The judges did not take long yesterday afternoon in deciding to give George Rochberg's "String Quartet No. 4" first place in this year's Kennedy Center Friedheim Awards.
The five new American chamber works, which had been selected from 97 entries for public performance, were played in alphabetical order. As it happened, Rochberg's quartet was presented last. From the opening measures it was clear that we were hearing music that entered regions no one else that afternoon had touched.
For some time now the 61-year-old Rochberg, who was the only widely known figure among the five finalists, has been seeking to come to terms with the past without completely abandoning the developments of this century. In this quartet, which is one of a set of three written for the members of the Concord String Quartet, he seems to have at last found the synthesis he was seeking.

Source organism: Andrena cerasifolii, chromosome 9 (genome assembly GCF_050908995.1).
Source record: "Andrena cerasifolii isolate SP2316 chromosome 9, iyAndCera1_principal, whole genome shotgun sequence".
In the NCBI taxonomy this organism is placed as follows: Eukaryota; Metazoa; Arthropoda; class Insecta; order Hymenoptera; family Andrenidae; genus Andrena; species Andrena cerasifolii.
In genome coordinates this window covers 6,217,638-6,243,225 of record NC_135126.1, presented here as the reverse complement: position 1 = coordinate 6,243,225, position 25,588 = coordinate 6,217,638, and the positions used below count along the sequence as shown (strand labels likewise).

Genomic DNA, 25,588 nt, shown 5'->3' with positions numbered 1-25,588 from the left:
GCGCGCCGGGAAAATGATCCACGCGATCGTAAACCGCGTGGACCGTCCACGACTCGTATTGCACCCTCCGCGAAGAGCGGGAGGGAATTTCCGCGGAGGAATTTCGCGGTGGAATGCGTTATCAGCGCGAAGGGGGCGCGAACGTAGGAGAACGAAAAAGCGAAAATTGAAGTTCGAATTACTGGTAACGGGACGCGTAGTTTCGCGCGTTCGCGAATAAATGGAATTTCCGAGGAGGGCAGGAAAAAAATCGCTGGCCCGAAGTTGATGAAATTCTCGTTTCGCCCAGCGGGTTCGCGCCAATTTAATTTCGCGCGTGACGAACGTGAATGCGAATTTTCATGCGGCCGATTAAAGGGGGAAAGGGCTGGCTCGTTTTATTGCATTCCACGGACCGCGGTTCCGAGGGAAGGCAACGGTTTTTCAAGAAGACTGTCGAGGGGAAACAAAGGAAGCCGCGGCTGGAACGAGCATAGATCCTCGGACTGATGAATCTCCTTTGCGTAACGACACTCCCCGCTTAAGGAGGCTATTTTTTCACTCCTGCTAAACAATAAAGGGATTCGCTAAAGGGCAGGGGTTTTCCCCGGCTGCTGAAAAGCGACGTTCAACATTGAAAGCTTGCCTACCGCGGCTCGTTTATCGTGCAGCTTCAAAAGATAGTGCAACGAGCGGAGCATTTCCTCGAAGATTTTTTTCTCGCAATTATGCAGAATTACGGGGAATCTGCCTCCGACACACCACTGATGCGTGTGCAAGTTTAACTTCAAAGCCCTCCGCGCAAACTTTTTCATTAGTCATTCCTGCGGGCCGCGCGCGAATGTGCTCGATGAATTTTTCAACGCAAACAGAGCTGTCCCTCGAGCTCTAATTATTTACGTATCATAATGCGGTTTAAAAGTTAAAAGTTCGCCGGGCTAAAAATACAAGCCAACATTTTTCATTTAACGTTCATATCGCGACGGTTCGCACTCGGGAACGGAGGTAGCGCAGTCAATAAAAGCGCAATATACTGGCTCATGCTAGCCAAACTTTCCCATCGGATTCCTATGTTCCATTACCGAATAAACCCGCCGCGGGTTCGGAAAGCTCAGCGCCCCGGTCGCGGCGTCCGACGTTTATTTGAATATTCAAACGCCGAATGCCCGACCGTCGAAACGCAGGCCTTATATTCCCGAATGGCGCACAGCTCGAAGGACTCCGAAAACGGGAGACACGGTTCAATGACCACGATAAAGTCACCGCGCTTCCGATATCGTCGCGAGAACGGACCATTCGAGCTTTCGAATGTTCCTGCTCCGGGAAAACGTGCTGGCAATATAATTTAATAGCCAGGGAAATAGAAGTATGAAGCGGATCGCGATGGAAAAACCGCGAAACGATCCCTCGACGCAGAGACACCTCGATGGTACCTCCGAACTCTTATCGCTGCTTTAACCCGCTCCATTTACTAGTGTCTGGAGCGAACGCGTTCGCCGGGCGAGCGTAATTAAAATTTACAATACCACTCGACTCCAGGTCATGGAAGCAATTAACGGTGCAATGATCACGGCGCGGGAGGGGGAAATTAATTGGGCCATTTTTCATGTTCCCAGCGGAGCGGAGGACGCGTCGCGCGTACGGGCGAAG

The language is rich, powerful and complex. Long, poignantly beautiful melodies are punctured by sharp, staccato outburtsts. Passages of classic simplicity are followed by harsh, dense textures.The music stands as a metaphor for the conflict between impersonality and feeling that plagues contemporary life.
Rochberg's first prize carried with it a cash award of $5,000.Second place and $2,000 went to Claude Baker's "Banchetto Musicale," a work heavily dependent on the music of George Crumb. Third place and $500 went to Claus Adams' "String Quartets," a well-written, idiomatic work that string quartets will derive much pleasure from playing.
The other two works in the finals were Peter Lieberson's vital "Tashi Quartet," which deserved better, and Bruce MacCombie's witty "Parkside Music."
Performances in every case were of the kind composers dream of and seldom get-- dedicated, knowledgeable and passiionate. Judges for the awards were Irving Lowens, Boris E. Nelson and Thomas C. Willis.